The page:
By Randy MurrayJune 20, 2008
FORT STEWART, GA -- Some say it's just a wall with names on it. They're wrong. Indeed, 58,244 names are memorialized on the Vietnam Veterans Memorial in Washington, D.C. and the Moving Wall that was recently on display at J.F. Gregory Park in Richmond Hill, Ga.
Each of those names represents a life given for this country, even though many still prefer to forget about the sacrifice they and their Families made. The Moving Wall lists the names of men and women of all branches of the U.S. Armed Forces who gave their lives during the Vietnam War (1959-1975). The closing ceremony for the Moving Wall's last day in this area brought together community and military leaders.
These men and women fought in an unpopular war, but they did fight nonetheless and they gave their all. They gave their lives. The least America can do is remember these heroes, which is why the Moving Wall travels to communities throughout the country, so those citizens who might never visit the nation's capital may have an opportunity visit the Wall, find the name of a loved one on the Wall and etch that Soldier, Sailor, Marine or Airman's name on a piece of paper and keep it as a memory.
"Let me tell you a true story about a name on that wall," Shirley Vining said, her silver hair blowing in the breeze as she introduced her sister, Frankie Yawn, seated next to her. "It was the day before Easter when our neighbor, Henry O. Martin III came over to our house. We lived in Savannah. Our mama was making flower arrangements to put out on the graves at the cemetery the next day. He asked her what she was doing, and she told him. He grew up here too, had just gotten married and was now stationed here. When Mama told him about the flower arrangements, he asked her if she'd make one for him when he died. She promised she would. He told her his favorite color was 'yaller.' That's the way he said it. But don't you know, the following Easter my mama was making a yellow flower arrangement for Henry. He got killed over there shortly after he got there."
Vining's story was like so many being shared before the ceremony began. But most visitors to the Wall just wanted to find the name of their loved one, which Jimmy Waynick of the Vietnam Veterans of America gladly helped them do. He'd take them to the right panel on the Wall then go down the right row and find their hero. Then he was likely to share one of his experiences from the war while serving as a military policeman with the 1st Cavalry Division.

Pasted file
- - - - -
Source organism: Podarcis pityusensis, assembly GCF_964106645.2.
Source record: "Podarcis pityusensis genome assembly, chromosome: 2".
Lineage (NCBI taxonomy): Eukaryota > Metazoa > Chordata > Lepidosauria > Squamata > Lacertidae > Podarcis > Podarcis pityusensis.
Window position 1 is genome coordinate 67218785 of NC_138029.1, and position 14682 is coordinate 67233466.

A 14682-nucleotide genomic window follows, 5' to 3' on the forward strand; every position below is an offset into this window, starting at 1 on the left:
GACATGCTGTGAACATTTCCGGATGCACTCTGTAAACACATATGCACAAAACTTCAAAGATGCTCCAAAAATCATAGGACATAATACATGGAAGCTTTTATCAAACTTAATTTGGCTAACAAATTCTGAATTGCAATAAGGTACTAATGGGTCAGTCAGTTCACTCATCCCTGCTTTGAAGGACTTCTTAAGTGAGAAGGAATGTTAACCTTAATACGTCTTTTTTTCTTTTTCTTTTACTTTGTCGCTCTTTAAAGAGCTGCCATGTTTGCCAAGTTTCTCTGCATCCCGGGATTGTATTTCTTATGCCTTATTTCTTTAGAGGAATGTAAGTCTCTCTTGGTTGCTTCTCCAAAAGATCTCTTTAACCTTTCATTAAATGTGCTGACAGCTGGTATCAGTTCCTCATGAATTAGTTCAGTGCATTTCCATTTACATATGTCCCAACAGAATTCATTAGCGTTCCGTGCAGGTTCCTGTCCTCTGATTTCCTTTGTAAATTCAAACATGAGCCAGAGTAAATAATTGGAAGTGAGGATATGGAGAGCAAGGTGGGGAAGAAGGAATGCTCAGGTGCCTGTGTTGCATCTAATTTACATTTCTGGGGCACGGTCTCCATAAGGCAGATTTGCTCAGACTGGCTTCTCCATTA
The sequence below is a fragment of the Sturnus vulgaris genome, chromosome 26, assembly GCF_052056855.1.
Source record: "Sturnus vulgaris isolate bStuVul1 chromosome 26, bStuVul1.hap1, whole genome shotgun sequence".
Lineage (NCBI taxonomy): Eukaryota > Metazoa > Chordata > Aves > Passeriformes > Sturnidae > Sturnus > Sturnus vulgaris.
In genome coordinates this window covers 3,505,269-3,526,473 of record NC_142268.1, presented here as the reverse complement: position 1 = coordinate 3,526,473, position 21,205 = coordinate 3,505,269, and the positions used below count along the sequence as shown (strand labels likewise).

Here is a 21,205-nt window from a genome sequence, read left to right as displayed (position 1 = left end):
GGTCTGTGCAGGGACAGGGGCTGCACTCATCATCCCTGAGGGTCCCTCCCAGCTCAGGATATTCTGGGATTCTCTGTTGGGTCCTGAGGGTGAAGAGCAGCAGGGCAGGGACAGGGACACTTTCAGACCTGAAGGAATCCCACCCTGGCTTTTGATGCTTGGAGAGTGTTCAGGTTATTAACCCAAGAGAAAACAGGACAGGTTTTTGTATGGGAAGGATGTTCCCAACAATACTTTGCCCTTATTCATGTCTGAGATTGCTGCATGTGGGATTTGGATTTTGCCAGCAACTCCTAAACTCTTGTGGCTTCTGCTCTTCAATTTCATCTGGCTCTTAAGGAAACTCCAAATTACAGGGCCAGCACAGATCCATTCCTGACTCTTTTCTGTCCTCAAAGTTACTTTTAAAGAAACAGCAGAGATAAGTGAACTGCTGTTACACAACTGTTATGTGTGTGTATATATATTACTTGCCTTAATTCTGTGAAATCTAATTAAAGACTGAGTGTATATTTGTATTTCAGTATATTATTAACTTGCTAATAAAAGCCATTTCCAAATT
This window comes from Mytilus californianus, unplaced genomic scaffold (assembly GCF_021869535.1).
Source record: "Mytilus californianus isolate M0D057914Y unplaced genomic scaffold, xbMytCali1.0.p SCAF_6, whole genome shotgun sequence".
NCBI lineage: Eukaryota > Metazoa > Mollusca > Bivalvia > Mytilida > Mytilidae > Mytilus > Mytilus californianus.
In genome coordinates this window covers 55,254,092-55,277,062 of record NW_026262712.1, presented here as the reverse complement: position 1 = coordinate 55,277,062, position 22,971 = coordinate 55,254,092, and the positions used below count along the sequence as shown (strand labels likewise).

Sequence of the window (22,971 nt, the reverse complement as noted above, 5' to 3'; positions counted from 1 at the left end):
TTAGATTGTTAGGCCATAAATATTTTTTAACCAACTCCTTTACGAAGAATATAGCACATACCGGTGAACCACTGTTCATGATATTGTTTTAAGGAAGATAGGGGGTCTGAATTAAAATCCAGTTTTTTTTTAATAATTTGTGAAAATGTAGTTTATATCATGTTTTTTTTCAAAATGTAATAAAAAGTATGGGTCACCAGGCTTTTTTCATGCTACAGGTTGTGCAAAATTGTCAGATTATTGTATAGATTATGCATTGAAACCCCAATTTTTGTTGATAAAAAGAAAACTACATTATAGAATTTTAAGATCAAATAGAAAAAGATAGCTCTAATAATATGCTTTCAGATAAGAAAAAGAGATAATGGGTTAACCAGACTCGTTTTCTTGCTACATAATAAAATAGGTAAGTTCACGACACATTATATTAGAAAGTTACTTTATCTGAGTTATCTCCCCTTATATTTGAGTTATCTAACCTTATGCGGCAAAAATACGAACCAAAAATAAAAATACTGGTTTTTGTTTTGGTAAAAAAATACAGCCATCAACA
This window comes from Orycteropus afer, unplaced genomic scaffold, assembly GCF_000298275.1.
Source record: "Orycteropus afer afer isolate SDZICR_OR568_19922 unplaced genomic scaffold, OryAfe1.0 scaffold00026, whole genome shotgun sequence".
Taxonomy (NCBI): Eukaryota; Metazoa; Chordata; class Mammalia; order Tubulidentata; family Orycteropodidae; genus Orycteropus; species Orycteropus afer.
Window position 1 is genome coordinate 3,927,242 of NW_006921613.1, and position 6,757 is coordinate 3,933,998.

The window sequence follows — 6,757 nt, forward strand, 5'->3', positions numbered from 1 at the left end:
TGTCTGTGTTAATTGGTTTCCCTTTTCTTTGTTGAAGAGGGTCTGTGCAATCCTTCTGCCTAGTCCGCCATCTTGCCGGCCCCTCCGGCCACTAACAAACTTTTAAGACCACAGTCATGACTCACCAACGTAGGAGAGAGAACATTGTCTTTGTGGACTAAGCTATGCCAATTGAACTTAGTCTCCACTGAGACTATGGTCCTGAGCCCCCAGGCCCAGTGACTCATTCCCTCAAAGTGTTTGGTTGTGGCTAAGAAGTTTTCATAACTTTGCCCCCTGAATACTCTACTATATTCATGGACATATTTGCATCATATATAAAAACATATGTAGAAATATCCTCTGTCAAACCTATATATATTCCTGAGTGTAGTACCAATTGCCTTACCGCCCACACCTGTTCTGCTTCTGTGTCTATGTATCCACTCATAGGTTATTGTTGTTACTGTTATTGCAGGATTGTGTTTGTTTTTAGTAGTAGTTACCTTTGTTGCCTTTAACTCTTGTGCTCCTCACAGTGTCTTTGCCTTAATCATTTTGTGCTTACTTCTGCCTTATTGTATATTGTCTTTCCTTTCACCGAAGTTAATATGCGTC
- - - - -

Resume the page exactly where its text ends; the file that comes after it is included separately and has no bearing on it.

The narrator for the closing ceremony was Bill Edwards of WTKS FOX AM 1290. Sgt. Jason Cramer led the 3rd Infantry Division Color Guard, which consisted of Pfc. Kenneth Roberts, Sgt. Reinaldo Lopez, Spc. Eric Irwin, Pvt. Edwin Allen and Spc. Michael Langlois. Invocation and benediction was said by Pastor Carlton Cooper of Bethel Baptist Church, Richmond Hill. The national anthem was sang with passion by little Hanna Suddath, 9.
Guests speakers included Steve Scholar, a retired Air Force veteran now chief of Planning and Zoning for Richmond Hill; Greg MacDougal, commander for American Legion Post 27; Paul Spence, past president for Vietnam Veterans of America Post 789; and Ray Gaster with Vietnam Veterans of America Post 671. Maj. Doug Wesner, 2nd Brigade Combat Team rear detachment commander was the keynote speaker.
Following Wesner's remarks, the colors were retrieved by the Color Guard while Boy Scout brothers Evan and Graham Garrett played Taps. Edwards then gave closing remarks, telling the scores of community members present that his own military service was during the Vietnam era but that it was "totally unremarkable." He said though he has an undying respect for those who fought and promised to always support veterans, past and present.